§ LORD GEORGE HAMILTON
asked the Postmaster General, If he can state whether the total amount deposited in Savings Banks in Ireland in 1879 has increased as compared with previous years; and, if so, the amount of that increase; and, whether there has been any increase in the amount of savings deposited in the eight counties, in the year 1879, in which distress is said to be most keenly felt, and the amount of such increase?
§ MR. FAWCETT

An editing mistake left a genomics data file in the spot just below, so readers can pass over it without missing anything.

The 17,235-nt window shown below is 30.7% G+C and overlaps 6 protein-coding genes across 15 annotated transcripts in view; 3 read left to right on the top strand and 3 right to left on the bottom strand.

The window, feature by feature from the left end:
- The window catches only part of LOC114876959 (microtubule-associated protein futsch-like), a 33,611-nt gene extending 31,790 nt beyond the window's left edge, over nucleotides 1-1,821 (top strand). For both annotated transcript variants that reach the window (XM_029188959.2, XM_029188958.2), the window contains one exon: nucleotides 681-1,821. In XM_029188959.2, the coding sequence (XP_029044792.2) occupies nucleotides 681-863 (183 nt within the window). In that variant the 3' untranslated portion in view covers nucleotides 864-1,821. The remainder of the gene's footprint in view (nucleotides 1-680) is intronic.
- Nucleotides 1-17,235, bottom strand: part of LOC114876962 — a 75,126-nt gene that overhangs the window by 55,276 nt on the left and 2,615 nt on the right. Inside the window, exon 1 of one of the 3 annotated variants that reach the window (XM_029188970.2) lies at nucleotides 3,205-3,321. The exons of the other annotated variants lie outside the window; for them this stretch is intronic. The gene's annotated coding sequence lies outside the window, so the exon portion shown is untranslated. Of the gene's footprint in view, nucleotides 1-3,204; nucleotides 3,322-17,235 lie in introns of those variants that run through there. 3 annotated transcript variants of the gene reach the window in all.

In reply to the Question of the noble Lord, I find there has been an increase in the deposits in the Post Office Savings Banks in Ireland in every year since their establishment. In the year ending the 31st of December last, the increase in the deposits in the Post Office Savings Banks was £91,500. I find that this is a larger increase than has taken place in any year since 1870, excepting the years 1871,1876, and 1877. The latest available Return is for the quarter ending the 31st of March of the present year. The increase in the deposits in the Post Office Savings Banks has not only been maintained, but has gone on in an increasing ratio; for in this quarter the increase has been 1252 £32,000, or at the rate of £128,000 a-year. This increase may be said to have spread itself almost over the whole of Ireland, for it occurs in every county except two—Kildare and Longford; and in these two counties the decrease has been very insignificant, amounting to only £700. With regard to the eight counties scheduled as distressed counties—Clare, Cork, Donegal, Galway, Kerry, Mayo, Roscommon, and Sligo—I find that in every one of these distressed counties there has been an increase in the deposits in the Post Office Savings Banks. This increase amounts, in the aggregate, to £24,600; but when we look to the old Savings Banks—the Trustee Savings Banks—these conclusions are considerably modified; for in these Savings Banks there has been a decrease in the last year of £86,000, which brings out the result that, taking them and the Post Office Savings Banks together, there has been throughout Ireland an increase of £5,500. In five of the distressed counties there are no Trustee Savings Banks, and in one of the three in which, there are the increase in the Post Office Savings Banks deposits considerably more than counterbalances the diminution in the old Savings Banks; and, therefore, we arrive at this net result—that, taking the eight distressed counties, and taking all the Savings Banks deposits, there is an increase in six of those distressed counties and a diminution in two. But, as the Question of the noble Lord relates to the savings of the Irish people, I ought to state further, from information furnished by Dr. Neilson Hancock, that during the three years, 1877, 1878, and 1879, there has been in the general bank deposits and in the note circulation of Ireland a diminution of about £5,200,000, and in 1877 and 1878 there was a diminution in the amount invested in Government Stock of £1,400,000; but in the last year, 1879, there has been an increase of £603,000 in the amount invested in Government Stocks.